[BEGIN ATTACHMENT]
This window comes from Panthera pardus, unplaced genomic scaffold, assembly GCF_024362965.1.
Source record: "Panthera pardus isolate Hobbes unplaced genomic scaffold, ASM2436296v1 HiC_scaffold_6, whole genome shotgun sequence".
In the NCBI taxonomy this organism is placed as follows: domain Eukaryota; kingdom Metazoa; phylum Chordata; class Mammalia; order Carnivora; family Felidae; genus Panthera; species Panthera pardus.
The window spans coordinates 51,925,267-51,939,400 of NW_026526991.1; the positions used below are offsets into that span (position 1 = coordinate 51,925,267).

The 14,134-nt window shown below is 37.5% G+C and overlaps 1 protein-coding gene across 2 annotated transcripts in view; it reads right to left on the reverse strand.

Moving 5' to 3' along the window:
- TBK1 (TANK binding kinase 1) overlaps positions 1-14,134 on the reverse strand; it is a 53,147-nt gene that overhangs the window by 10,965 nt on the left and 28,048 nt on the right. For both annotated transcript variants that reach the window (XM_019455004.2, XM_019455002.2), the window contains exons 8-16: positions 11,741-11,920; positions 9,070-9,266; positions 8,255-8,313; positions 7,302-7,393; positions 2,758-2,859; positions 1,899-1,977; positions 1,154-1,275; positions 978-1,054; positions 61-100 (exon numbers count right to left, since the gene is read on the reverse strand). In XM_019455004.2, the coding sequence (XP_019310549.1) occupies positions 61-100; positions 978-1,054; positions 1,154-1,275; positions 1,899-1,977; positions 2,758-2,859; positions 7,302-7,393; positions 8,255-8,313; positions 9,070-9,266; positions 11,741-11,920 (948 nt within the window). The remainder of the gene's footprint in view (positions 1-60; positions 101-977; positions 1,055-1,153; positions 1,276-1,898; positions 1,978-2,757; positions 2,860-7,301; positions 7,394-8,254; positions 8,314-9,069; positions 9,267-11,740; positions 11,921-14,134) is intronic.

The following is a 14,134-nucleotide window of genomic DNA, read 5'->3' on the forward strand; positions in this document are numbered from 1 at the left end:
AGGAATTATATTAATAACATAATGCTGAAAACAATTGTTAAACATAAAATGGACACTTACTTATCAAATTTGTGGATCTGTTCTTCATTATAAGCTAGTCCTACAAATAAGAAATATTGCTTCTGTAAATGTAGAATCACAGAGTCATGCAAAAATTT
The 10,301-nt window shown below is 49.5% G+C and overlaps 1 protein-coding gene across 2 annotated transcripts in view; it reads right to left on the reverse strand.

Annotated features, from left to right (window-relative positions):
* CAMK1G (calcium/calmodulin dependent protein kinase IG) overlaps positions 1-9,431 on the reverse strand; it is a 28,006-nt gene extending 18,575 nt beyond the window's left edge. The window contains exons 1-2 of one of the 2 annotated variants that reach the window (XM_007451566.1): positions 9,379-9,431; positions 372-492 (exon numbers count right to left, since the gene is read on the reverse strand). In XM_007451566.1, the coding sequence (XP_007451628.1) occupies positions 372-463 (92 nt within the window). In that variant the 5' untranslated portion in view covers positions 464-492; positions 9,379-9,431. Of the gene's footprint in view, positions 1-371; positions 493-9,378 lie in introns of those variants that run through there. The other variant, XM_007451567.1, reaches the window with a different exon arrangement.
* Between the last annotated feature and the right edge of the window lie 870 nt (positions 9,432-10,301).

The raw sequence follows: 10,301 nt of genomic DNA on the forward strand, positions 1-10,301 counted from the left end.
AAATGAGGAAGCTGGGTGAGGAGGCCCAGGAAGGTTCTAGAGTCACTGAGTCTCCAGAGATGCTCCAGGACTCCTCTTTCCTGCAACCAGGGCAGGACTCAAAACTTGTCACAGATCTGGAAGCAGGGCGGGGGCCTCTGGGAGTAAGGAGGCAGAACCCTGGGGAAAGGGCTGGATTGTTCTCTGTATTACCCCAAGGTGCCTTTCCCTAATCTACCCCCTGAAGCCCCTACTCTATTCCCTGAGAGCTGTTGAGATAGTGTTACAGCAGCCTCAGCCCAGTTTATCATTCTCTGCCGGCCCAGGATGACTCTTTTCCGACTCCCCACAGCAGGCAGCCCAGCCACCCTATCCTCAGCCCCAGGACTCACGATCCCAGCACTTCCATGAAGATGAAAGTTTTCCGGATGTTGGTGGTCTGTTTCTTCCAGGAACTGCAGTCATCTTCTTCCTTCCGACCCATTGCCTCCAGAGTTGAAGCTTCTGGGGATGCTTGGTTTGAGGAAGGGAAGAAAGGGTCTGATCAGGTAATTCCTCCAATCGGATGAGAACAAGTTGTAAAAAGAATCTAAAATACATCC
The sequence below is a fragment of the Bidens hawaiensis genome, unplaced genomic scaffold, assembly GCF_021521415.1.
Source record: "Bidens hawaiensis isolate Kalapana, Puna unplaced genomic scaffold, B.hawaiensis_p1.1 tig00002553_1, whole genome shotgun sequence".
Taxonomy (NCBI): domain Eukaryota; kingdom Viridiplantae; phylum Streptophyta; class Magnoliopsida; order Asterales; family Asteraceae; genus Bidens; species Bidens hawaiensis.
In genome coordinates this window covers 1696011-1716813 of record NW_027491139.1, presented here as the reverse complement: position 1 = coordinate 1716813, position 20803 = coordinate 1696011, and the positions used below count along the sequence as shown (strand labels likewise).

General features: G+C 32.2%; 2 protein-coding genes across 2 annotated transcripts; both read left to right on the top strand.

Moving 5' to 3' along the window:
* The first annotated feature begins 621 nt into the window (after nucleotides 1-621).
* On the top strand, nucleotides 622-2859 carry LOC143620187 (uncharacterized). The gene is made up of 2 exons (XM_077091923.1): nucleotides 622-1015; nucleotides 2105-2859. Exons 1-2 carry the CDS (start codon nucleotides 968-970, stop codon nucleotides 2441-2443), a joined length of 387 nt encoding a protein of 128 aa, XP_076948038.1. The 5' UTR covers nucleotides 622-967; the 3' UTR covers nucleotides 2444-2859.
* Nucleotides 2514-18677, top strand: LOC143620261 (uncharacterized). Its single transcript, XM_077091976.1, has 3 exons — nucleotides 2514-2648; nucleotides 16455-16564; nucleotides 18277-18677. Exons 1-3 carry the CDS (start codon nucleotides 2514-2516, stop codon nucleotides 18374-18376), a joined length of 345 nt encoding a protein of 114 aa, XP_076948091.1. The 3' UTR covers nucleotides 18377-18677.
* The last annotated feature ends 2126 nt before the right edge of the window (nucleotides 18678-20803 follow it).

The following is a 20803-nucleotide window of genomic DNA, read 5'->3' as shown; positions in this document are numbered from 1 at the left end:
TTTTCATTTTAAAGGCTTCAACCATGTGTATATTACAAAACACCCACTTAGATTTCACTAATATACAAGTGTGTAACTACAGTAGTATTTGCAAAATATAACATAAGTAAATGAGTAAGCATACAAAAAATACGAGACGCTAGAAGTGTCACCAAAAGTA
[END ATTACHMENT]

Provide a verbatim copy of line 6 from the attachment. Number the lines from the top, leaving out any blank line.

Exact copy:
Moving 5' to 3' along the window: